/CMSApp/TTV/media/Blog/Texas-Legislature/senate-education3-25-21.jpg?ext=.jpg /CMSApp/TTV/media/Blog/Texas-Legislature/senate-education3-25-21.jpg?ext=.jpg
The Senate Education Committee met Thursday, March 25, 2021

Senate committee debates voter oversight of charter applications

Teach the Vote
Teach the Vote

Texas Legislature TEA | Commissioner | SBOE Deregulation | Charter Schools Testing | Accountability

Date Posted: 3/26/2021 | Author: Mark Wiggins

The Texas Senate Education Committee met Thursday, March 25, to consider a number of bills, including one that would eliminate voter input from the approval of new charter school chains. 

Members voted Thursday morning to advance the first round of bills from the committee and on to the full Senate, including the following: 

  • Committee Substitute (CS) for Senate Bill (SB) 179 by Sen. Eddie Lucio, Jr. (D-Brownsville), which would require school boards to adopt a policy that requires a school counselor to spend at least 80 percent of their total work time on actual counseling and not on other duties, such as administering tests. Sen. Lucio submitted a committee substitute that removed the bill’s need for a fiscal note, which is required when a bill would cost the state money. Sen. Bob Hall (R-Edgewood) was the lone senator to vote against the bill. ATPE supported this bill. 

  • SB 204 by Sen. Charles Schwertner (R-Georgetown), which would remove the need for an interlocal contract for a district to provide transportation outside its boundaries. Sen. Royce West (D-Dallas) voted against the bill. 

  • SB 338 by Sen. Beverly Powell (D-Burleson), which concerns uniform general conditions for all district building construction contracts. The bill was recommended for placement on the local and uncontested calendar, which means the full Senate may pass the bill without formal debate on the floor. 

  • CSSB 442 by Sen. Bryan Hughes (R-Mineola), which deals with school health advisory council (SHAC) requirements. Sen. Hughes offered a new committee substitute, which advanced with Sens. Jose Menendez (D-San Antonio) and West voting against it.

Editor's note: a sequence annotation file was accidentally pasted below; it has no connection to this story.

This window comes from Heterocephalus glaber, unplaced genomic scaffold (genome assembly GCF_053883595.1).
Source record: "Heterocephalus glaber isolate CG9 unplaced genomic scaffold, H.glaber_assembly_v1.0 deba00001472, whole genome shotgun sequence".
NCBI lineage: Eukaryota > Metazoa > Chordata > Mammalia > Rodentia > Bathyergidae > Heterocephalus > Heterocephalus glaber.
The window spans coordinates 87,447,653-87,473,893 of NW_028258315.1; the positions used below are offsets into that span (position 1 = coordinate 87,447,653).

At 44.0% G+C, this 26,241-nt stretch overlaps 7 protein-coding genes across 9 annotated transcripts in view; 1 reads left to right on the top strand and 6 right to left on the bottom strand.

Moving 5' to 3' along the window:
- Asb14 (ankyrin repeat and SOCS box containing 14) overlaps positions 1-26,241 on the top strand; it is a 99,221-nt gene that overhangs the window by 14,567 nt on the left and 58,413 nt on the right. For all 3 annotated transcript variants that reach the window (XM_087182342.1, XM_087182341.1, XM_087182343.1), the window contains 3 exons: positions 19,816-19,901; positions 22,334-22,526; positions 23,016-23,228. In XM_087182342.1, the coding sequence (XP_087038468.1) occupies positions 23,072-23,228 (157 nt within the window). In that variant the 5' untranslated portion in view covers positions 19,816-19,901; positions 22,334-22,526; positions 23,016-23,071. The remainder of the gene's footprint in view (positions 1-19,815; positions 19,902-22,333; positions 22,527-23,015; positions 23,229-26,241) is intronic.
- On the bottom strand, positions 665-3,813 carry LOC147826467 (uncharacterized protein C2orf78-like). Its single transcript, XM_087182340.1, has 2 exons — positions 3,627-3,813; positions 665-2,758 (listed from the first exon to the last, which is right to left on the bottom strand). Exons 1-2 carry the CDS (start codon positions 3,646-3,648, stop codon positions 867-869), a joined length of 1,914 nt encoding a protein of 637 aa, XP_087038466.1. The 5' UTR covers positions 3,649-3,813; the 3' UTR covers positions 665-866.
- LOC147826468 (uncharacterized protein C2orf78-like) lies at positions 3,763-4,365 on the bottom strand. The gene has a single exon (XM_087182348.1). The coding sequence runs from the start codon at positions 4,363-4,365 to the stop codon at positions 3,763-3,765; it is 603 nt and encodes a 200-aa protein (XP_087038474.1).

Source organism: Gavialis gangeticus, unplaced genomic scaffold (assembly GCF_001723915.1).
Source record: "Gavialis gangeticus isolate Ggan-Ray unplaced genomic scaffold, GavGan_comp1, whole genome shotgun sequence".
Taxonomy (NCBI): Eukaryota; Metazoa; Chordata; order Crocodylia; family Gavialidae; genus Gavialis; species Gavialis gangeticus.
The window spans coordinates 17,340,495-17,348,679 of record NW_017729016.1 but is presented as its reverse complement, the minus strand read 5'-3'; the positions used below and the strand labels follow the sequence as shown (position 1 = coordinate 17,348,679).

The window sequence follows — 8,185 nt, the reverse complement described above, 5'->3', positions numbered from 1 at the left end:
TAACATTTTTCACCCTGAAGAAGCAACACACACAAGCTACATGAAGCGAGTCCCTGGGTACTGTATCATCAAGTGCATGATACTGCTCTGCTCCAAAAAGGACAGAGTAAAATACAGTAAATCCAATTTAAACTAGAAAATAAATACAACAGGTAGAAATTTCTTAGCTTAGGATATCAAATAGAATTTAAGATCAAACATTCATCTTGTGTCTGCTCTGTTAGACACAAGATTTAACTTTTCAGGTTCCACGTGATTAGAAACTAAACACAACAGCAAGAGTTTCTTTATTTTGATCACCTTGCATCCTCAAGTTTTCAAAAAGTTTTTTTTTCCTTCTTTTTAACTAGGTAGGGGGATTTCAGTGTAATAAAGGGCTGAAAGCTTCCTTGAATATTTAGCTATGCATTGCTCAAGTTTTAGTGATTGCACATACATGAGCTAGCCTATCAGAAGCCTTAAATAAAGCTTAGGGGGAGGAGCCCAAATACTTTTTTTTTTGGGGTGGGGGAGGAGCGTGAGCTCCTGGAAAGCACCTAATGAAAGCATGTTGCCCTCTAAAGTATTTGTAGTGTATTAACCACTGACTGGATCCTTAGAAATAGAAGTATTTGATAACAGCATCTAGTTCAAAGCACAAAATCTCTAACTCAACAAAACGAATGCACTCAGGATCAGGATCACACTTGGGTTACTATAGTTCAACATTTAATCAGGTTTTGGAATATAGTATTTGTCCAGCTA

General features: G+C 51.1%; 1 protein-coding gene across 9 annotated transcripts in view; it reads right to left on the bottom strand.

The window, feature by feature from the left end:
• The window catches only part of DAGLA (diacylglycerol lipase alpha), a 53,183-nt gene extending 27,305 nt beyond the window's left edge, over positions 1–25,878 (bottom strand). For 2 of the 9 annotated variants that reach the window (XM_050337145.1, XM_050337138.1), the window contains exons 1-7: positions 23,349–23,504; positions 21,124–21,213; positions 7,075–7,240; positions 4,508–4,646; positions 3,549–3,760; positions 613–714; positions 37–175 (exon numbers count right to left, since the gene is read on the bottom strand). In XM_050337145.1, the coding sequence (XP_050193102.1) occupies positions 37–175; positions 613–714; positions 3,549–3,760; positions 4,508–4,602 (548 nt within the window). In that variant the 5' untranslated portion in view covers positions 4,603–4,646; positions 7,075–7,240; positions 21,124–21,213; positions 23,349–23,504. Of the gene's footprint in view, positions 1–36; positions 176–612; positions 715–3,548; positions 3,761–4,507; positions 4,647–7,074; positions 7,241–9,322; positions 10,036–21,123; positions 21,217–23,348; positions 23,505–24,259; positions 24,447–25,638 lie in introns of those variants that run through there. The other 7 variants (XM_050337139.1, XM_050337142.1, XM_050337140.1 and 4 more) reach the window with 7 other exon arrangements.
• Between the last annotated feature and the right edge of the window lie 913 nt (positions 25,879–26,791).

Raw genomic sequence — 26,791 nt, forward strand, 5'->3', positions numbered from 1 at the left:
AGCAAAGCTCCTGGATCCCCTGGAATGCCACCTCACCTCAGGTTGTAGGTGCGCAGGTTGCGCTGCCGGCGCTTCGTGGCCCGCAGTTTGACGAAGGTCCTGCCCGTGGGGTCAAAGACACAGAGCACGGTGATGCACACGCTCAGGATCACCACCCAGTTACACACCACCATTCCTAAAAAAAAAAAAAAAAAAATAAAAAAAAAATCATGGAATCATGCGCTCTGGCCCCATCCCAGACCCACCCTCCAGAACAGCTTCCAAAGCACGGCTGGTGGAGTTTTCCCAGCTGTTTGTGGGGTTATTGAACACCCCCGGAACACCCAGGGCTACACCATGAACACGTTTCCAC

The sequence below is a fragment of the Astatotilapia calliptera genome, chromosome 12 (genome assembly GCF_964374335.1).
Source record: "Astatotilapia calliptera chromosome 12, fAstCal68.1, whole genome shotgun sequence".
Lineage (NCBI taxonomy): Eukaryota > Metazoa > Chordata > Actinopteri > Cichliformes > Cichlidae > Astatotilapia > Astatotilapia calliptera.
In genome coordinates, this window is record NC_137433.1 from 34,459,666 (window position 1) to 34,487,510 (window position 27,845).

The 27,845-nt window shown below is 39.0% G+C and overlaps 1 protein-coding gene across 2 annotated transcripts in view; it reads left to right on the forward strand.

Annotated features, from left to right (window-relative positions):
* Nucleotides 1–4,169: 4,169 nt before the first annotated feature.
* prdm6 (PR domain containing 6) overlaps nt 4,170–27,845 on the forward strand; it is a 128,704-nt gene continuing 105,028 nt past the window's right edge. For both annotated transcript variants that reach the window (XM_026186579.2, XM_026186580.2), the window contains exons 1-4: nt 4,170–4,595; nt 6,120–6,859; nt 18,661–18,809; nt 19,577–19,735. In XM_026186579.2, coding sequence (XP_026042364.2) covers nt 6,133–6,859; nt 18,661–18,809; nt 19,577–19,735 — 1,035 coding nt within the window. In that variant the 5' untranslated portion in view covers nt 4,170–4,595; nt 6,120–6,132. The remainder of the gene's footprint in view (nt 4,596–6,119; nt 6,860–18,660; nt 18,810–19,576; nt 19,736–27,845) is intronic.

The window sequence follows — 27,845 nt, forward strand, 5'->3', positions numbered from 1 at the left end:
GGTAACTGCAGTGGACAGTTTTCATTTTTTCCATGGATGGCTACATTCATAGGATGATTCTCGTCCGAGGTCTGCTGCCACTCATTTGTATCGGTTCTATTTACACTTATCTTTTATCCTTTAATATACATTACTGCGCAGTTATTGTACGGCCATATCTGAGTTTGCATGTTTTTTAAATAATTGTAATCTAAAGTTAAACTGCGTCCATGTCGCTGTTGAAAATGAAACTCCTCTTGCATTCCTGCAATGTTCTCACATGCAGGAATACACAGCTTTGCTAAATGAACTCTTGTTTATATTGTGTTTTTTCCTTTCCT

The committee spent much of the morning discussing CSSB 1365 by Sen. Paul Bettencourt (R-Houston), which is aimed at addressing issues in Houston ISD that led to a state takeover attempt. Members heard testimony by the Greater Houston Partnership in support of the bill, which would greatly expand the commissioner of education’s authority to launch investigations and take over control of school districts without the input of local voters. ATPE opposed SB 1365 because of the extent to which it would increase the powers of the unelected commissioner of education in ways that would carry a statewide impact, as opposed to being limited to HISD. Sen. Bettencourt submitted a committee substitute for the original bill that did not address this issue. 

The committee heard a lot of testimony Thursday on SB 28, also carried by Sen. Bettencourt, which would greatly expand the ability of charter schools to proliferate without input from local voters and taxpayers. Currently, the unelected commissioner of education determines which charter school chains are allowed to operate in Texas. The State Board of Education (SBOE) provides voters’ only check on this process through a veto power that is found in current law. Charter applications were originally managed entirely by the SBOE, which comprises 15 members elected by Texas voters. Voters were largely cut out of the charter application process when it was consolidated under the commissioner’s office in 2013, and the SBOE’s authority over charter approvals was reduced to a simple veto.